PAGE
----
AN ELECTRONIC Book of Remembrance is being developed to provide a worldwide resource for anyone seeking information about pilots who died in training at Montrose.
The project is being co-ordinated by Daniel Paton, curator of the Montrose Air Station Heritage Centre, who hopes to create an online role of honour for those pilots from the former air station who were killed in accidents in preparation for both world wars.
He said: “The original idea was to have a Book of Remembrance with a page for each person and this could be seen by visitors to the heritage centre. This has been updated to a web-page for each person which will include all the information we have in our archives. Attached to our website, www.rafmontrose.co.uk, it will be accessible across the world.”
The project has involved some painstaking research as Dr Paton said he wants to locate photographs, documents and letters which would provide enough information to do justice to a pilot’s memory. Once started, however, he hopes the web pages will lead to airmen’s relatives getting in touch with further information.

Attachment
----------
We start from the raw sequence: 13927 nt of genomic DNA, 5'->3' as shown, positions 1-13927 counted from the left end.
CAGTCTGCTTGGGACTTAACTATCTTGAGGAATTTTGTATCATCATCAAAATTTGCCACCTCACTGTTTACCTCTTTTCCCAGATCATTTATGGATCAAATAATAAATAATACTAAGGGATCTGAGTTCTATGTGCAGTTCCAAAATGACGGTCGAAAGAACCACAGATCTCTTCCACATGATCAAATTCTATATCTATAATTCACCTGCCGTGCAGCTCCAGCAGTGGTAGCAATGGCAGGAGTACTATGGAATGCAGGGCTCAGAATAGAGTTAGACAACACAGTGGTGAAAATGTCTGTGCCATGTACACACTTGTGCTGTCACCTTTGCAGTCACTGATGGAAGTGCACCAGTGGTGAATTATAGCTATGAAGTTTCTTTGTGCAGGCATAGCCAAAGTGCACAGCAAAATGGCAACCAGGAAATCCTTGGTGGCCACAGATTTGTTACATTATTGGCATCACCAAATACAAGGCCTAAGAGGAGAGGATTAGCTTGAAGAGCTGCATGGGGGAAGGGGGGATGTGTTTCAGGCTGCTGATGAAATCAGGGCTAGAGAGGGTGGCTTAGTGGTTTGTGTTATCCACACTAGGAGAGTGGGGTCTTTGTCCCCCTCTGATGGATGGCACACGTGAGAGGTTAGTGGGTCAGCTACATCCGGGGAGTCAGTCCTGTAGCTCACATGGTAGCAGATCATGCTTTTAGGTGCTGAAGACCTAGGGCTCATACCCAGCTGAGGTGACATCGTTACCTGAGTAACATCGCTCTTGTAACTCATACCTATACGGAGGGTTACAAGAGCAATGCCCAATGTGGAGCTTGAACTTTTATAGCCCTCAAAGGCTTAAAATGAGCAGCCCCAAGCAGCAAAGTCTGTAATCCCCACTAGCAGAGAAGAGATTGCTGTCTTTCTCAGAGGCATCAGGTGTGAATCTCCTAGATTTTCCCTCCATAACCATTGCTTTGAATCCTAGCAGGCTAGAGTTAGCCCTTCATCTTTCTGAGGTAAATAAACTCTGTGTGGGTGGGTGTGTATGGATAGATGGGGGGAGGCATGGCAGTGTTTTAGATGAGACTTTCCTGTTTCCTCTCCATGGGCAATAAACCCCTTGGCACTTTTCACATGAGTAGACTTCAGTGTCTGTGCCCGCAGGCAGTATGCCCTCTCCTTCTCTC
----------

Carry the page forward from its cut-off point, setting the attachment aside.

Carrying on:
He added: “I am certain it will bring in a flood of further information so the electronic Book of Remembrance will keep growing. The growth of interest in family history research has resulted in frequent enquiries to the heritage centre about ancestors who were stationed at Montrose. We are able to provide advice and information and often we get photographs and letters for our archives.
“Things are more difficult for the First World War when there were many training units at Montrose. Only a period of research at the National Archives at Kew will reveal whether records of these units have survived but from all kinds of unexpected directions information has been coming in.”